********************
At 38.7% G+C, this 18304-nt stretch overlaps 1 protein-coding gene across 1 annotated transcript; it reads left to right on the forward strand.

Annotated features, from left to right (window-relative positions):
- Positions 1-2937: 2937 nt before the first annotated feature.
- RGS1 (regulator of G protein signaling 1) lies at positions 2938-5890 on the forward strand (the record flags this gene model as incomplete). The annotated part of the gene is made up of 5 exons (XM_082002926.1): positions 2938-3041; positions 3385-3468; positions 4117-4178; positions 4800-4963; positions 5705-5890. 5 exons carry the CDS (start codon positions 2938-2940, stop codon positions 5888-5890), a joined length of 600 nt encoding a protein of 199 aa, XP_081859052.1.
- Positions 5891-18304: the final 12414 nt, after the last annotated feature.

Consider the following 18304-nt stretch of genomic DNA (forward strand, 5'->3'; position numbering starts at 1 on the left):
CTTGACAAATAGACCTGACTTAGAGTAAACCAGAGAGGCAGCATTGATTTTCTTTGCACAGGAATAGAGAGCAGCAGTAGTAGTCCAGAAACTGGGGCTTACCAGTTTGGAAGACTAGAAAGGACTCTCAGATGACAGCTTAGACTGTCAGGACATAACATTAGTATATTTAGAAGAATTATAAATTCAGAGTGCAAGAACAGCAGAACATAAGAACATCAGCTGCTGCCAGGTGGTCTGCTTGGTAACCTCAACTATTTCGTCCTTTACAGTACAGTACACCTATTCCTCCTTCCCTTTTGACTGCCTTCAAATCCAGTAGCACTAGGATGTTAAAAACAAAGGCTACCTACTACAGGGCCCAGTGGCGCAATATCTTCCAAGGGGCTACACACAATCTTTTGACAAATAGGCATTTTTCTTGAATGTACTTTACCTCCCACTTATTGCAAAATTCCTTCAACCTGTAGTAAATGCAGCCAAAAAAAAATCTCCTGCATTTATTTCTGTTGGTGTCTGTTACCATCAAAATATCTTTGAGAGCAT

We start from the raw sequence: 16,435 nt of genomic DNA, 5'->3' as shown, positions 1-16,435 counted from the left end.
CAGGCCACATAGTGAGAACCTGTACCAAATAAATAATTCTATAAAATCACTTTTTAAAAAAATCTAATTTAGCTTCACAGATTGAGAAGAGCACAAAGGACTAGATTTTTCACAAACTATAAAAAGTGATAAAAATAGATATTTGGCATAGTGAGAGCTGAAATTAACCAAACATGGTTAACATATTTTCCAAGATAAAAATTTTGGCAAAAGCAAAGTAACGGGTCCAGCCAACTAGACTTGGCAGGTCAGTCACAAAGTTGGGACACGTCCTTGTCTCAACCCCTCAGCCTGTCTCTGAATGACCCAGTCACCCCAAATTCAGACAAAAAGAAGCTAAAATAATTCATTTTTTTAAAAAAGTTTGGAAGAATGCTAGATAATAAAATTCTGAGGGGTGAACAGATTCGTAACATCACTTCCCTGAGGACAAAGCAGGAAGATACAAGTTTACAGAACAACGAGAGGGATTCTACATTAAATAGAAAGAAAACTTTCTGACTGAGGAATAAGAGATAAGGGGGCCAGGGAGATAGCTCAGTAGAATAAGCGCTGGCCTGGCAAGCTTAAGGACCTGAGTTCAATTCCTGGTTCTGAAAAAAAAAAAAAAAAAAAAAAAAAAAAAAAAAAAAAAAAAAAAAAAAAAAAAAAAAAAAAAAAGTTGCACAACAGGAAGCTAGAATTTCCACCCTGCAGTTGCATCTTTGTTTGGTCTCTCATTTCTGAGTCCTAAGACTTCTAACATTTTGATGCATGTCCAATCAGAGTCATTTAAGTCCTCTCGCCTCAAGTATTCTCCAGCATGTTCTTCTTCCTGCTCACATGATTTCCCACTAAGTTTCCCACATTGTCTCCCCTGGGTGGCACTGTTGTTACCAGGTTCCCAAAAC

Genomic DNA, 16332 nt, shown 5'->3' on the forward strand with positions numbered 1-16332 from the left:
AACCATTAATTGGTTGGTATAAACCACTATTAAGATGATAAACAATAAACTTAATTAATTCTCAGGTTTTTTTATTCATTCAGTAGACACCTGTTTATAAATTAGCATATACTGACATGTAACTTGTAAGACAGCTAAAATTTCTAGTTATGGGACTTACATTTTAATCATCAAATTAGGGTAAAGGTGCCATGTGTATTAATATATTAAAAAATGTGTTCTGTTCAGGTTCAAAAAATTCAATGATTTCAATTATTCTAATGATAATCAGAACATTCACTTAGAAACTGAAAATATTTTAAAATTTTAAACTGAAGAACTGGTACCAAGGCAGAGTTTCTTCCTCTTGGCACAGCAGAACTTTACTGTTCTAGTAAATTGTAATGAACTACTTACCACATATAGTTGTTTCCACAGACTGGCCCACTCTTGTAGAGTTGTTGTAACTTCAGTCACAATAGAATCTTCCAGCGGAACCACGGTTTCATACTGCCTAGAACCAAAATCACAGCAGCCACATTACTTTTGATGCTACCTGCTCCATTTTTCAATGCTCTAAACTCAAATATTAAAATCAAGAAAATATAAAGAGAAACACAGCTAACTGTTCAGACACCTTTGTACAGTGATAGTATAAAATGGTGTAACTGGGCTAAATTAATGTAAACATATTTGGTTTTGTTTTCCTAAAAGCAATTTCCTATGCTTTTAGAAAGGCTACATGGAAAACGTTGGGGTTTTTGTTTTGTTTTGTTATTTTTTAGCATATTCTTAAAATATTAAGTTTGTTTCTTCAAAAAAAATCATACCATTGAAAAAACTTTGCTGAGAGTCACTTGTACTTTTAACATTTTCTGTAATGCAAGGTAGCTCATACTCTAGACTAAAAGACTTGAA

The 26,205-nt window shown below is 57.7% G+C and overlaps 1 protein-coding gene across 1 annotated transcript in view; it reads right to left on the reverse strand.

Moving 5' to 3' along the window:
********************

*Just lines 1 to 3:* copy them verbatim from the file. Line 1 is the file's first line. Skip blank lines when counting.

At 38.7% G+C, this 18304-nt stretch overlaps 1 protein-coding gene across 1 annotated transcript; it reads left to right on the forward strand.

Annotated features, from left to right (window-relative positions):
- Positions 1-2937: 2937 nt before the first annotated feature.